Fireworks and Lights – and more Fireworks: Fallas in Valencia

The Fallas is a Valencian spring celebration held every year (if possible) in March. Coming to Valencia, I had of course already heard about the celebration and was hoping it would take place, as it had been cancelled the two years before due to the pandemic. 

I first received some first-hand information about the Fallas (or Falles in Valencian) from a local during an organized tour around the city centre from my Spanish school: Apparently the tradition started in the Middle Ages, with carpenters burning their spare wood in spring.

This tradition evolved, and people started putting cloths on the pieces of wood to make them look like people. Nowadays, the pieces of wood are giant statues (up to 30m high), painted in different colours and often depict caricatures of popular things. On almost every crossroad in the city there is a Falla (combination of statues), resulting in around 400 beautifully decorated crossroads. Additionally, the population hangs up colourful lights in the small streets, creating an amazing atmosphere at night. 

Another thing that is very important are the Mascletas, which take place every day of the celebration (so more than 20 times) at exactly 14:00 on the Plaza del Ayuntamiento. On the weekends, already hours before you can see people sitting there with camping chairs to secure the best spots. The Mascletas are a sort of firecrackers, louder than any other firecracker I’ve ever heard in my life. The displays last 5-10 minutes, during which the Plaza is always bursting with people and can be heard easily at the beach, which is 5km away from the city centre. If this is not enough to give you permanent hearing damage, surely the kids throwing the same firecrackers randomly in the streets the whole day – sometimes mere meters away from you – will do the rest.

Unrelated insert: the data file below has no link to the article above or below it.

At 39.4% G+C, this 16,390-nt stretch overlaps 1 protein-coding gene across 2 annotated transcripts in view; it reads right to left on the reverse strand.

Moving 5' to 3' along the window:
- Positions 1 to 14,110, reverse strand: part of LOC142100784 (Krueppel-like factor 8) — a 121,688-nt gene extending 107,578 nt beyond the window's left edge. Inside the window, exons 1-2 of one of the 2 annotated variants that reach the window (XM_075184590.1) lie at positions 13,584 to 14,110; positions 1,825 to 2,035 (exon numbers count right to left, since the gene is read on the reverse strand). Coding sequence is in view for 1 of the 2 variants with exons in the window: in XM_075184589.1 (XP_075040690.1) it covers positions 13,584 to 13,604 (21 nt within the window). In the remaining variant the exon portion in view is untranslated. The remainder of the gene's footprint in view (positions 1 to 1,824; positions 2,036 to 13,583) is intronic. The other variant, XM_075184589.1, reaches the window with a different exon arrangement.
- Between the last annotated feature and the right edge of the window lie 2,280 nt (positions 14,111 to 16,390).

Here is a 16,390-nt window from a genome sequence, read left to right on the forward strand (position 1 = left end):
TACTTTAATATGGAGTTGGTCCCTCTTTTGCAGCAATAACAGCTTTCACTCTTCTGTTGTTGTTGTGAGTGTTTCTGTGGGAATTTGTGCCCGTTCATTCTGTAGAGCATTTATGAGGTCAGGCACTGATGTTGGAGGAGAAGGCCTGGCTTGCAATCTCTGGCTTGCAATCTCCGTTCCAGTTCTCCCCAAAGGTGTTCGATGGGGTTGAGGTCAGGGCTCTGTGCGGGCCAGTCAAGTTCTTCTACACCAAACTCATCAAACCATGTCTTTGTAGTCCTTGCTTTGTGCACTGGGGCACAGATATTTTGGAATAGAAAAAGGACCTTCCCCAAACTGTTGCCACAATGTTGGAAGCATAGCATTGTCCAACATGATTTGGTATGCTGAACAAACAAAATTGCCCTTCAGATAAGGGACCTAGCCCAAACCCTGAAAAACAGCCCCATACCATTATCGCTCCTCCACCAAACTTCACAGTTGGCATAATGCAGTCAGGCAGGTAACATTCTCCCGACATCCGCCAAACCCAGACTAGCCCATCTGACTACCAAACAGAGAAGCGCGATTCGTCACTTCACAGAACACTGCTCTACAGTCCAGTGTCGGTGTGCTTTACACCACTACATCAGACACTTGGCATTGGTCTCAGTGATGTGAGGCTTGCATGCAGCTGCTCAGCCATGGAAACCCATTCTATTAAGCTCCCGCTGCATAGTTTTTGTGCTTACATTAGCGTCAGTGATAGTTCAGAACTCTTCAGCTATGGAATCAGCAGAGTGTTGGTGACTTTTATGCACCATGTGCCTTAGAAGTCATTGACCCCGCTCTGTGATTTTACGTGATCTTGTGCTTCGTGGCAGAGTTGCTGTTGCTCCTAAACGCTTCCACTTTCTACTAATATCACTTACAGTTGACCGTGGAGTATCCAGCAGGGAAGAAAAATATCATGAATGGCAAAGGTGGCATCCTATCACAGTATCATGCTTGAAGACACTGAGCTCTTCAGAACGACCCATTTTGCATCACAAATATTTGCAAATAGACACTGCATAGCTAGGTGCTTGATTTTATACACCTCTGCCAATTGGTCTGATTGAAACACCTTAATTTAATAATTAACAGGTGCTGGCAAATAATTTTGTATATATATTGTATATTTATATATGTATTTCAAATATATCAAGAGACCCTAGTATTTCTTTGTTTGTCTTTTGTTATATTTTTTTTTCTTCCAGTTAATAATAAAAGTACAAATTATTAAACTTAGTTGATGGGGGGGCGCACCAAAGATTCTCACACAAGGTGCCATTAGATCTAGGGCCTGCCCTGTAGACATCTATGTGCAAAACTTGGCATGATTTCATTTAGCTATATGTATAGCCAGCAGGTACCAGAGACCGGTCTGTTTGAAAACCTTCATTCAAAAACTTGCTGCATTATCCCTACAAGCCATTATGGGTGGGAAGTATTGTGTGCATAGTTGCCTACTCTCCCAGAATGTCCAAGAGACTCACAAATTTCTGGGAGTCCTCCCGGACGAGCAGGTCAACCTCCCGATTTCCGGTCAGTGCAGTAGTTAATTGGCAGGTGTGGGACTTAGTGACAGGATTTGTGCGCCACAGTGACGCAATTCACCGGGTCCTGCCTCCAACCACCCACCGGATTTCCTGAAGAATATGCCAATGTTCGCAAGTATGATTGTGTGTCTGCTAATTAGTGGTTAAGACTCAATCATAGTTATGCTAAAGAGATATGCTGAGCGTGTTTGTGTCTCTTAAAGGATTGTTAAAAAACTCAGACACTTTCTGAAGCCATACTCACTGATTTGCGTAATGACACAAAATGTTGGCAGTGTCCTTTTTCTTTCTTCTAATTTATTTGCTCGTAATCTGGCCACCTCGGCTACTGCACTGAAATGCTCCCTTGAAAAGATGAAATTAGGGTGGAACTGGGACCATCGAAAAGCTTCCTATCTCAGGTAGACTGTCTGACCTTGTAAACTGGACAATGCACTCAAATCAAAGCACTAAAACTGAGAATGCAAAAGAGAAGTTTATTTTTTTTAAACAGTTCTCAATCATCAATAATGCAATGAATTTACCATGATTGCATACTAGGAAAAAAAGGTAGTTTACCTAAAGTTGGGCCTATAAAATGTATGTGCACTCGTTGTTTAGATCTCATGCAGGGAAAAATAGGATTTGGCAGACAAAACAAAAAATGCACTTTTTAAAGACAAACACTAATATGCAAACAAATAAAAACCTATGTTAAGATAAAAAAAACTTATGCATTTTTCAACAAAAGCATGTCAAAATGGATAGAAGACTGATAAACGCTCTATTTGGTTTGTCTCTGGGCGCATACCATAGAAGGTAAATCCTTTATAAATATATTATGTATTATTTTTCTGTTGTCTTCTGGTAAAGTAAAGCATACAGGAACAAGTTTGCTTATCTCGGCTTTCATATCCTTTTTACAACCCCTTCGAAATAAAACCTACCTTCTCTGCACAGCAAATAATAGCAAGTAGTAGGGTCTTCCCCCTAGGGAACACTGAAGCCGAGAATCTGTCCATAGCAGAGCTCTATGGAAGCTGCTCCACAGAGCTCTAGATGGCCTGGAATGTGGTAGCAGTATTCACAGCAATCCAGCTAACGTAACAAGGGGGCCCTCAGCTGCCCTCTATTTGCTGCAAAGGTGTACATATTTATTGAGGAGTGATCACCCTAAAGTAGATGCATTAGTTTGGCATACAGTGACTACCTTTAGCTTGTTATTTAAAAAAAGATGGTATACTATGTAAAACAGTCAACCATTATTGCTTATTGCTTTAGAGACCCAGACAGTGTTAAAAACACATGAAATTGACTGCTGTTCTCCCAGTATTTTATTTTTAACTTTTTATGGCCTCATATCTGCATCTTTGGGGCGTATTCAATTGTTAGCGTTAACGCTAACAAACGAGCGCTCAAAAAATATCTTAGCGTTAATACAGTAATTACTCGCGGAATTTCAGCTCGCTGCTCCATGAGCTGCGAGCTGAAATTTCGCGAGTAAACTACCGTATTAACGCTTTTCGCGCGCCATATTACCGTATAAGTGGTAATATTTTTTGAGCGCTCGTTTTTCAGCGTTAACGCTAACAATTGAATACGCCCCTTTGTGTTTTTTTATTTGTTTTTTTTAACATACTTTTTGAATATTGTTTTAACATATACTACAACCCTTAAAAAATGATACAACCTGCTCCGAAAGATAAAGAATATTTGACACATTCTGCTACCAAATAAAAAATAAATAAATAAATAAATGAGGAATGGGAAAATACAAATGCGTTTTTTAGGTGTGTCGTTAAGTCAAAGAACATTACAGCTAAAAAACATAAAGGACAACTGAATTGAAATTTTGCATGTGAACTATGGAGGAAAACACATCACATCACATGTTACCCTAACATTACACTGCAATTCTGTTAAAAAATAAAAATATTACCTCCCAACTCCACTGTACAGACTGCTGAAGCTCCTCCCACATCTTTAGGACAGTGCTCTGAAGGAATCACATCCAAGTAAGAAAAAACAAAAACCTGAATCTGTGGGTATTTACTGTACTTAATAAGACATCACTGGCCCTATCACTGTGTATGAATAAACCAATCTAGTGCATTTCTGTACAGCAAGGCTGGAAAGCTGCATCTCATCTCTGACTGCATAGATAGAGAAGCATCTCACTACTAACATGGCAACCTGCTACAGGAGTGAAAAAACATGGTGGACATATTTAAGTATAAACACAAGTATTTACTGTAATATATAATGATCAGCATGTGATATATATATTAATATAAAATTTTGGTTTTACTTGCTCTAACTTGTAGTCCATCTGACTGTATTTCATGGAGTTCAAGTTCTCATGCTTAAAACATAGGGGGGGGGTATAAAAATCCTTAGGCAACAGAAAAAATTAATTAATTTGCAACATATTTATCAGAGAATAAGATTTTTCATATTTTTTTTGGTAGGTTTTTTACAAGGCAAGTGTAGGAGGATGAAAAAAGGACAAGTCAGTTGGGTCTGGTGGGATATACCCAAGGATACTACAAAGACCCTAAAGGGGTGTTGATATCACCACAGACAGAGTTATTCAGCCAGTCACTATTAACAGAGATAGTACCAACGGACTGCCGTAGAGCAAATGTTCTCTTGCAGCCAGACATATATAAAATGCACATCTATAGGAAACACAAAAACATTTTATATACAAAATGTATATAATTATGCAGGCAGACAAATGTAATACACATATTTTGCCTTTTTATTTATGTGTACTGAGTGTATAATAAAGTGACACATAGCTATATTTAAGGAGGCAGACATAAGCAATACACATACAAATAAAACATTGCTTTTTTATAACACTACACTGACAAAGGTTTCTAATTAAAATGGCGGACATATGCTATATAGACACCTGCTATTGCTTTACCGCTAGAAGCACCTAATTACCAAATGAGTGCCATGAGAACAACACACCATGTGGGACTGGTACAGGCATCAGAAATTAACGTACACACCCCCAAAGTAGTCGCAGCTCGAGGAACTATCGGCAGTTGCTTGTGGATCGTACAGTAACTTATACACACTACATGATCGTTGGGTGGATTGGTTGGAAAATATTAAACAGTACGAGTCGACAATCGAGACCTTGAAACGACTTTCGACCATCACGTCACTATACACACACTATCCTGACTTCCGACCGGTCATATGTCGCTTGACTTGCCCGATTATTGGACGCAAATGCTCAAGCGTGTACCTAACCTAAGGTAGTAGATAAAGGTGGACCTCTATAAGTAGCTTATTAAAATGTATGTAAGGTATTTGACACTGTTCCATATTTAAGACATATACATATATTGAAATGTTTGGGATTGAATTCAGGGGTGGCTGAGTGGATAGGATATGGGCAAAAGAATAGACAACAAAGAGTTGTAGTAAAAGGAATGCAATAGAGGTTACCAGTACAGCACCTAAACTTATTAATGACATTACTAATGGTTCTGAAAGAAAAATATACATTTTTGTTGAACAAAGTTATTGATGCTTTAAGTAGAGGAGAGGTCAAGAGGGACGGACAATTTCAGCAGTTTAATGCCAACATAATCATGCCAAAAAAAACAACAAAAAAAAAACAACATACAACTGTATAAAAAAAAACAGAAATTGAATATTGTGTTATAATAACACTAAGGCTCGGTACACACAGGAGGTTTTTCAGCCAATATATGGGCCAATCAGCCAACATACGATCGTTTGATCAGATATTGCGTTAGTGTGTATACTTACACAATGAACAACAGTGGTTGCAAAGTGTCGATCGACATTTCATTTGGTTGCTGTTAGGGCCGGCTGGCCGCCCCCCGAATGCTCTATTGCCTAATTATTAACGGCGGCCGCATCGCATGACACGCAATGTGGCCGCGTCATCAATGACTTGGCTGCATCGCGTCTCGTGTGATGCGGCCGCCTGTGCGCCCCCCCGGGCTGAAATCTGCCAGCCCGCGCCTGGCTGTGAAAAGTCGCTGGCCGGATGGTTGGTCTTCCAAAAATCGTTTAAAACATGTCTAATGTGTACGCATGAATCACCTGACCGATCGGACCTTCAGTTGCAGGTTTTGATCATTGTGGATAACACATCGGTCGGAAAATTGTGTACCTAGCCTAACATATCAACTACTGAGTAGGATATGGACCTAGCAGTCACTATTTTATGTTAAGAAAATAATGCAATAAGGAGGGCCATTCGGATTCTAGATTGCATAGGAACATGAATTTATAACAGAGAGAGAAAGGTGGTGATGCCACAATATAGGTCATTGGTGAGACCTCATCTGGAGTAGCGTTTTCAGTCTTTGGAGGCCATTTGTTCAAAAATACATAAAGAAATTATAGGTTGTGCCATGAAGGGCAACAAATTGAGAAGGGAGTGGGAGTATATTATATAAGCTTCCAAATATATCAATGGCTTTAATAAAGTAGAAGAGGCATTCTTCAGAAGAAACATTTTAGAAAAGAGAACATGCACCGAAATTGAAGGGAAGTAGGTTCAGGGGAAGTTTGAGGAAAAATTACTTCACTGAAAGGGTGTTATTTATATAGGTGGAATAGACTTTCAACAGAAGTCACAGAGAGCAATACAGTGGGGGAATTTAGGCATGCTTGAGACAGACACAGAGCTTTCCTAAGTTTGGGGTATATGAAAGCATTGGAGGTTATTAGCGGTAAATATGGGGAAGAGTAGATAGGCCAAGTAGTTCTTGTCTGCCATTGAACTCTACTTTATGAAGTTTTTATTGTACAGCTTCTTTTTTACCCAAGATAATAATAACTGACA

While the Mascletas are mainly about the noise, there are four night-time fireworks at the end of the Fallas. In a city so obsessed with lights, colours and fireworks you obviously have high expectations about the fireworks, thinking that they must put every other firework you’ve ever seen – be it 1st of August, 31st of December or whatever – to shame. And you are absolutely right. Lasting between 10 and 20 minutes and consisting of all the colours and shapes and forms of firework you can imagine they are a true spectacle to observe.

One thing that does not make any noise but is just as beautiful as the fireworks is the Ofrena de flors (“flower offering”), taking place on the Plaza de la Virgen. There all the people taking part in the Fallas bring flowers to a big statue while wearing their traditional clothes. In the beginning the statue is just a wooden framework, but over time it evolves to a beautiful, colourful statue consisting of thousands of flower bouquets.  

After almost a month of celebration it all comes to an end. While the Fallas started with planks of wood that over the years evolved to beautiful, massive statues that take months to be constructed, it still ends the same: Everything gets burned. Some 400 statues getting burned all at almost the same time (except for the Fallas in narrow streets surrounded by buildings, as firemen need to be present to hose down the façades to prevent them from suffering damage from the enormous heat the burning Fallas give off) results in a spectacular, almost apocalyptic atmosphere. Walking around the streets of Valencia you can almost feel the sadness of the people that the Fallas – almost a month of daily celebrations, lit up streets and adventures – have ended. Another year has passed and now it’s time for a new one. But there is one thing to cheer the people up: The next day the preparations for the next Fallas begin.

Micha Röthlisberger

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